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Middlemarch: Book Seven
Book Seven is a full of internal battles, tension, and excruciation. We watch multiple plots George Eliot has set in motion develop to their climaxes. And the author seems to set herself one private challenge, a radical change from the previous hundreds of pages.
It’s clear by now that Lydgate and Rosamond are at war. “In the British climate there is no incompatibility between scientific insight and furnished lodgings: the incompatibility is chiefly between scientific ambition and a wife who objects to that kind of residence.”
Richard Ford’s advice to young writers: Marry someone who thinks you being a writer is a good idea.
Bound together in marriage, the two have divergent aspirations, conflicting aims. He has genuine ambitions, to make a scientific discovery and to establish a sound medical practice. These passions are the best part of him, his soul. Outside that core of authentic dedication, his character is weaker. He doesn’t devote time or attention to questions about how to live, and his taste runs to the conventional in women, domestic life, even wine.
In the end, having the fine plates and horses doesn’t matter greatly to him, at least not as greatly as his ambitions do, but he’s learned this crucial distinction in himself too late.
Norman Rush’s advice to young writers: Keep a low overhead.
By the time Lydgate faces reality sufficiently to impose economies on his expensive household (high rent, elegant housewares, more servants and horses than are affordable with his current practice), Rosamond is horrified enough to subvert his plans.
Rosamond is a narrower person; she’s been sheltered, kept ignorant about most of the world. To get an A+ at Miss Lemon’s meant to marry up and ascend the class ladder.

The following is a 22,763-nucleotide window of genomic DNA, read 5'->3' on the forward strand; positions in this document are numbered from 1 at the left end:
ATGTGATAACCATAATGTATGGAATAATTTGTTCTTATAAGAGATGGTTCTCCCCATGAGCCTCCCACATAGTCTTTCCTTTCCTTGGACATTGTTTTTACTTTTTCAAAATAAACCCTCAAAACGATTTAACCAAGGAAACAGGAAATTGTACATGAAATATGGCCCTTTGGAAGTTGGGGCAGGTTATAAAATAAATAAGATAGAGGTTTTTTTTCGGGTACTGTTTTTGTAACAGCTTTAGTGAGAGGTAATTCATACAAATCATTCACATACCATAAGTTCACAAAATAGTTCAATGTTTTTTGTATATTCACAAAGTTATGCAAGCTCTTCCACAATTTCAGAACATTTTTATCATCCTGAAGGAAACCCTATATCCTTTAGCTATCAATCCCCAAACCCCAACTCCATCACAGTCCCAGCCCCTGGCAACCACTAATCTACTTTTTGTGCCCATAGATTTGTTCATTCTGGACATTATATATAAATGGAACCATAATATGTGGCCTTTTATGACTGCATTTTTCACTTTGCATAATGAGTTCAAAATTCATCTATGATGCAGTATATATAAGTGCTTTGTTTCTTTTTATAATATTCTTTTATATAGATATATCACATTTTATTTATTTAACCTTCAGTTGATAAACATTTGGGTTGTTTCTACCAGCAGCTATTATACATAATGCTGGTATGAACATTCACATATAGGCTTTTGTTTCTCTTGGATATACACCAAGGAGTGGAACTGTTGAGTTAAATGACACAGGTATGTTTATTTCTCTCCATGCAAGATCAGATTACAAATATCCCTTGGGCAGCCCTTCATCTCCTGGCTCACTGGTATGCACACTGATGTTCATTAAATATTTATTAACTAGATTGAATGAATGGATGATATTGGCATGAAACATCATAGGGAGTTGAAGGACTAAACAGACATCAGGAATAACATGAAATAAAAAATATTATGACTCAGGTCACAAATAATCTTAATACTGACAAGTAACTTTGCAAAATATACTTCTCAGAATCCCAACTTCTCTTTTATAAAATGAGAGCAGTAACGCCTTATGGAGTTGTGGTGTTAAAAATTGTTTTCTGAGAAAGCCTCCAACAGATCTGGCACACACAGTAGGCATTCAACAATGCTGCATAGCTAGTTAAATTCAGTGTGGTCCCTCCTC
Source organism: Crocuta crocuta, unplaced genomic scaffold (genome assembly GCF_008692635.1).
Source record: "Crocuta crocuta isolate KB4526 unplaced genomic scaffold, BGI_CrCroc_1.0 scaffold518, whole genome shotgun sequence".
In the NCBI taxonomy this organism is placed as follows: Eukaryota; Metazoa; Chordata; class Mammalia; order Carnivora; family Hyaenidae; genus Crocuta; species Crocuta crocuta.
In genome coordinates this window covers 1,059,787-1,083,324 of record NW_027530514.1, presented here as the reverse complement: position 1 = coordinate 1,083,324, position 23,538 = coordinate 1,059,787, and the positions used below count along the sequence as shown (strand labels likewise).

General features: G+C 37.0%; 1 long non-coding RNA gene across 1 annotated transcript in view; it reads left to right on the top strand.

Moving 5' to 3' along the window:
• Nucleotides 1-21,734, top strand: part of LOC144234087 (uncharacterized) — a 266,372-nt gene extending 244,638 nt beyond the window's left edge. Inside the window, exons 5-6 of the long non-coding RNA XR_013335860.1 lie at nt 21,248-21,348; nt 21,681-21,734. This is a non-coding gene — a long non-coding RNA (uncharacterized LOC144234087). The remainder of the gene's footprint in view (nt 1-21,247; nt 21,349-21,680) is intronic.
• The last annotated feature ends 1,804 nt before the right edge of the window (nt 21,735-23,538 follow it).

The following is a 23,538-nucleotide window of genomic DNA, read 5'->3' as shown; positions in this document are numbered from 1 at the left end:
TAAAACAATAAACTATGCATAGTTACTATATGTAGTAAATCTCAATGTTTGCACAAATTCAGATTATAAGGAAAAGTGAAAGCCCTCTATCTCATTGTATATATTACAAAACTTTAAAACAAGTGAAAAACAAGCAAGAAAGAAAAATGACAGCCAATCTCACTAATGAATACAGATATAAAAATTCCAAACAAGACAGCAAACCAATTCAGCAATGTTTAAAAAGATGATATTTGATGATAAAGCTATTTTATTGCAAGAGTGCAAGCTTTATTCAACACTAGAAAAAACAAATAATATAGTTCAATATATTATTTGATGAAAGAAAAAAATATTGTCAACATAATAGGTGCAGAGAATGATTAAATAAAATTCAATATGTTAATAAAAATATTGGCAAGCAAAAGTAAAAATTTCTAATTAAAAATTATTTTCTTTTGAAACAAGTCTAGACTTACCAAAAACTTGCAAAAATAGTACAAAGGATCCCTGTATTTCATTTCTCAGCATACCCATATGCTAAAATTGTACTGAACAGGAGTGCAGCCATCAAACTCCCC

“Wives have diamond rings and headaches,” an Alice Munro character says. “They still do. The truly successful ones do” (“The Jack Randa Hotel”).
Rosamond is attracted to Lydgate’s talents, as well as his birth, but only as a means to gain prestige, status, and (though this ought never to be mentioned) money.
Sometimes a gifted, authentically ambitious person becomes celebrated, rich, and famous. It’s interesting to imagine what would have happened had Lydgate stumbled into early success. Instead, Eliot picks the more challenging course and shows us the marriage once the couple’s projected dreams and limerence wear thin.
Lydgate’s two loves, his love for his work and his love for his wife, struggle against each other. He desperately wants to keep both. Several of us have pointed out in the comments how many specific and persuasive details Eliot uses to invoke the physical nature of Lydgate’s involvement with Rosamond. He fixes her braids. Several times, he asks her to come close to him and we see him touch her, in different ways.
Rosamond, of course, has her own disappointments. She writes charming letters as she’s been taught to (on proper stationary, we imagine, with carefully chosen ink, her signature color) to Quallingham, a world like Camelot, half imaginary. She believes closeness with Lydgate’s Quallingham relatives will somehow—the how of this is vague—help her husband’s career and thus their social ascent. But no invitation is forthcoming. And there’s another subtraction in her life. Since her marriage, while her husband has been working to build his practice and volunteering time to the planning of the new hospital, she enjoyed the attentions of Will Ladislaw, who is now gone and who insulted her pride, at the end of their friendship, by making it known that he valued Dorothea more than he valued her.